An early answer came this week when the Australian Football League, the governing body for Australian rules football, the hugely popular sport played almost entirely within Australia’s borders, announced there would be equal prize money for the men’s and women’s leagues. This means the prize money for the women’s league will almost double to $708,000.
This was “something that probably came off the back of the FIFA women’s World Cup and the excitement and mainstream coverage that we’re now seeing,” said Gen Dohrmann, president of the not-for-profit advocacy group Women Sport Australia.
Following the massive support for the women’s national soccer team, the Matildas, during the World Cup, the government has made a slew of commitments to invest in women’s sport.
Australia, which hosted the tournament with New Zealand, broke domestic TV viewing and FIFA women’s attendance records, packing stadiums and public viewing sites throughout the month-long event.
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“The Matildas have given us a moment of national inspiration. This is about seizing that opportunity for the next generation,” Albanese said.
But, at least in some sports, gender equality is still a long way off Down Under.
Despite the increase in prize money, the AFL governing body invested less than 15 percent of what it gave to men’s clubs into the women’s game last year, said Matthew Klugman, associate professor of sport studies at Victoria University in Melbourne: $29 million vs. $217 million.
“It’s a small face-saving move,” he said. “It should be addressing what the players have been asking for, which is for a longer season and better pay.”
Female players were paid a salary of between $26,000 and $46,000 last season, and many players hold second jobs. Men, meanwhile, were paid an average of $261,000 and were allocated a season more than twice as long.
Kate McCarthy, an assistant coach with the Western Bulldogs AFL Women’s team who played seven seasons in the AFLW, said the equal prize money was “a step forward,” but less important than a longer season and a professional salary.
No players at her club were able to play full time, she said — at the most recent training, one missed practice because she couldn’t get out of work. “I think women’s soccer has shown what quality of product you can get when money is invested,” she said.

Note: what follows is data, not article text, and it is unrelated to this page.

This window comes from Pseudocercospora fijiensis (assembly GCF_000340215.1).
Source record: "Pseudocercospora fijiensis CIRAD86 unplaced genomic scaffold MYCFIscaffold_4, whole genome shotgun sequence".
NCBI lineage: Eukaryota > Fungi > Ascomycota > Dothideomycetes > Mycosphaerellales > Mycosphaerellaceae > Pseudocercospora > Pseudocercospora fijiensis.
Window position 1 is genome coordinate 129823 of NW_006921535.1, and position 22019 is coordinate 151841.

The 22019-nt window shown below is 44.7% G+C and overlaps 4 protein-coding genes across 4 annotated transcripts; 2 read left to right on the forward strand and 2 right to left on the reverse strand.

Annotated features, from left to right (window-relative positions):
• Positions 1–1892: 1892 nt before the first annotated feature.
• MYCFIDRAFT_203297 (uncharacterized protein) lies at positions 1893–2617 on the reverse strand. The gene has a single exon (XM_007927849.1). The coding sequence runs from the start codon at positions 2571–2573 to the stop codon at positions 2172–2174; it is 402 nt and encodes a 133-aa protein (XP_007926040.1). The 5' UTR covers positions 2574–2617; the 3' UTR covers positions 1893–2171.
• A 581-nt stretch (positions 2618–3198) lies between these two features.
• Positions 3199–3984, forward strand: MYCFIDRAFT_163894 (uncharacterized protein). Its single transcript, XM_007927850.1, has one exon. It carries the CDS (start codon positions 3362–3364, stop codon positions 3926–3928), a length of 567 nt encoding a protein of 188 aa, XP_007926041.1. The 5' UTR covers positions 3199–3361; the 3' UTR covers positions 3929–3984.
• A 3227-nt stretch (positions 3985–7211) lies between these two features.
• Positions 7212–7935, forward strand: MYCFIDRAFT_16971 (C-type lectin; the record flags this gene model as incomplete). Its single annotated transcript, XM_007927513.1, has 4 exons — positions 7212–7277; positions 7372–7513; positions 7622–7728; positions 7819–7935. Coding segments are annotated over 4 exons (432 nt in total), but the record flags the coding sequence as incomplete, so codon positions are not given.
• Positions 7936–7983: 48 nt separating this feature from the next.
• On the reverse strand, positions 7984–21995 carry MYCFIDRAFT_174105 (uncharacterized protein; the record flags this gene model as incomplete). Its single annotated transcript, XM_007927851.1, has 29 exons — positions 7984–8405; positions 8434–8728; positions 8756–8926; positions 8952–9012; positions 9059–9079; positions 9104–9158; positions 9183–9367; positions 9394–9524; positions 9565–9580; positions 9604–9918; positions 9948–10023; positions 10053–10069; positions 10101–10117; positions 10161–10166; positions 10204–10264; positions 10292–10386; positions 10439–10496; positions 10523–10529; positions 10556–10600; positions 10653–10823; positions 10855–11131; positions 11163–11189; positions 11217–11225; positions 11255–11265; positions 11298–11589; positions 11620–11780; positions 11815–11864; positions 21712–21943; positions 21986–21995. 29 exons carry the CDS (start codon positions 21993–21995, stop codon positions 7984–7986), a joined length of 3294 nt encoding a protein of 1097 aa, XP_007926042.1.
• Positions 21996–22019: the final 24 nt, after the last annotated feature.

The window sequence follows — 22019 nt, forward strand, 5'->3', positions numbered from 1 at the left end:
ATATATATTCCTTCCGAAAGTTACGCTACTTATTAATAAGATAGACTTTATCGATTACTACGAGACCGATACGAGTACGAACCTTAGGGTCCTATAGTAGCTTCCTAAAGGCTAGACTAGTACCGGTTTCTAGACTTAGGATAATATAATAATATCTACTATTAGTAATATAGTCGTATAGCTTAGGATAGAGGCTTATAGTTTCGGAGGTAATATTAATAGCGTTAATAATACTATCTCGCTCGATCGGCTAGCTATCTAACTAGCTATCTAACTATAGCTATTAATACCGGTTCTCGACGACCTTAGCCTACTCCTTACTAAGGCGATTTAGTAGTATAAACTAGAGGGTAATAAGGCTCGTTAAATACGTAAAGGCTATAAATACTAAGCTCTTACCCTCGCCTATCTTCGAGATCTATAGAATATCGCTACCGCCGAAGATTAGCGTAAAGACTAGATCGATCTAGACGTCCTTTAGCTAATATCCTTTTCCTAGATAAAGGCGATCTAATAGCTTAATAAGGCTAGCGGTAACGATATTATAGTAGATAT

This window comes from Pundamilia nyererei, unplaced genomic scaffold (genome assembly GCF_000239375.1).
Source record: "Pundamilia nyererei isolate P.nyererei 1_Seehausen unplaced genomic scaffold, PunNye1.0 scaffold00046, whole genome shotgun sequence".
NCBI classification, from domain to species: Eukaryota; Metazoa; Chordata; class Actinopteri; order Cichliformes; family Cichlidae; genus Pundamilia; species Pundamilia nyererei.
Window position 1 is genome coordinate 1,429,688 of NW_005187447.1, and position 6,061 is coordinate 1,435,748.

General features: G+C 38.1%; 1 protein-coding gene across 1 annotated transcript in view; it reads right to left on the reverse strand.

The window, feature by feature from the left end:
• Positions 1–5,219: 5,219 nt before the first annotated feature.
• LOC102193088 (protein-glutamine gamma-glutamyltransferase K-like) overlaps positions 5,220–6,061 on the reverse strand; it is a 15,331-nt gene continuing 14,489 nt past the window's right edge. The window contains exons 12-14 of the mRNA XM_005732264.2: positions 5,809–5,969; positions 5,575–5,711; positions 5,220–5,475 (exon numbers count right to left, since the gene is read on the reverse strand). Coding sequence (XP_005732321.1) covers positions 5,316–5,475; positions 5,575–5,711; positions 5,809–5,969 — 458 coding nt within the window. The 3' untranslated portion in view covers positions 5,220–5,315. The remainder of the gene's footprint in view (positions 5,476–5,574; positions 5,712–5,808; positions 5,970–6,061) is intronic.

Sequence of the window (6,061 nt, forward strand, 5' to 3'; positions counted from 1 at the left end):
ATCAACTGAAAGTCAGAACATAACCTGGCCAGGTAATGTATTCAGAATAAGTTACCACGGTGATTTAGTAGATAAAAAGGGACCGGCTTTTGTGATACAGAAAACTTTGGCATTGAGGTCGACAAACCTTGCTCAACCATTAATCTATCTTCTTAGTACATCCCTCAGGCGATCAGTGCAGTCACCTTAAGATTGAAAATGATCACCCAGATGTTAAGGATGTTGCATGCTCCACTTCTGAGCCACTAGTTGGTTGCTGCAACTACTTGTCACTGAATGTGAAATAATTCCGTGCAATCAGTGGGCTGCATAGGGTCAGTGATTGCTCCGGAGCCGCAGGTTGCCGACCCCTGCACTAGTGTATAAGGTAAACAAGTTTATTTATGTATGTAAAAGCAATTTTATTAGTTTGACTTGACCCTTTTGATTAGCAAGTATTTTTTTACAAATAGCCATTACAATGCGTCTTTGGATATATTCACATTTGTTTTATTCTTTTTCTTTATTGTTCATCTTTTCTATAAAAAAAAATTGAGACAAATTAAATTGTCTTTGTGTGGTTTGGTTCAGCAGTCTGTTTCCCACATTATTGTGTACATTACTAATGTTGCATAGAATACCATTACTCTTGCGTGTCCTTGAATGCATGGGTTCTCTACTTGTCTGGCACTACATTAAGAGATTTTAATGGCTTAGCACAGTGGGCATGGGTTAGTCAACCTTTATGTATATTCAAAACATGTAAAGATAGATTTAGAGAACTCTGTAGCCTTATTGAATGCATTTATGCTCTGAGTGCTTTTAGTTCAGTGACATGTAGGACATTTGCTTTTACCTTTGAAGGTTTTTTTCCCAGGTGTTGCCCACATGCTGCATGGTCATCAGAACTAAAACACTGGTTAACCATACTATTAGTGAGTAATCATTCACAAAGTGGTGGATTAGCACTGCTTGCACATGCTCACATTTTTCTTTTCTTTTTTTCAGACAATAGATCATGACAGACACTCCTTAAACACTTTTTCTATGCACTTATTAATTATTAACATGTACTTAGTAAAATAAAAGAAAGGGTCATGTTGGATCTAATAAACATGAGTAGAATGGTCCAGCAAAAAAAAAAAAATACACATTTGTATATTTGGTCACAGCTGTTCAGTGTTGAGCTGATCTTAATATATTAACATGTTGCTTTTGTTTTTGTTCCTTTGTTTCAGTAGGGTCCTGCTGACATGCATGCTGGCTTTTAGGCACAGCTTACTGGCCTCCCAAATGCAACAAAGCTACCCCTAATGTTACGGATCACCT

It’s a similar story in rugby union, according to some of the players on the women’s team, the Wallaroos.
Several posted an open statement addressed to the governing body Rugby Australia on social media on Sunday, crediting the Matildas for demonstrating the impact of women’s sport.
“You told us flying anything other than economy was too costly. Then you flew [men’s rugby team] the Wallabies business class on a trip shorter than ours,” the statement read.
“You told us full-time contracts were in the pipeline, that there wasn’t enough money to keep the men in the game, let alone us. Then you paid $5 million [U.S. $3.2 million] for one NRL player,” it continued, calling for “adequate resources,” a full-time coach and professionalization of the women’s game.
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Rugby Australia said it was “taking steps toward a fully professional future for the Wallaroos and investing more broadly in women’s rugby across national and community competitions — and we know we have a way to go,” according to the Sydney Morning Herald.
Dohrmann said the best example of a sporting body in Australia committing to gender equality was soccer, overseen by Football Australia: “They have a vision to have equal representation,” she said.
That was not always the case. In 2015, the Matildas went on strike.
Klugman said the fight for equality and the professionalization of the women’s game was “one of the key lessons from the Matildas.”
As for the Australian public, it certainly seems they enjoy watching women’s sport. The most watched television programs for the past two years were women’s games.
The Matildas’ World Cup semifinal loss to England last week was the most-watched program in more than two decades. Last year, women’s tennis took the crown: more Australians watched their own Ash Barty win the Australian Open final than any other TV showing.
The Australian Football League Women’s game has not, however, been as popular. For the AFLW, an average match drew 53,000 TV viewers in the most recent season, reportedly about a tenth as many as the men’s game.
McCarthy, the assistant coach, hopes with more investment and planning that domestic women’s sport can capture the same momentum.
“I was completely blown away at the support for the Matildas throughout the World Cup,” she said. “I would never have imagined anyone supporting any women’s sport like that. I really hope that it changes a lot of people’s perceptions on women’s sport and how successful it can or can’t be.”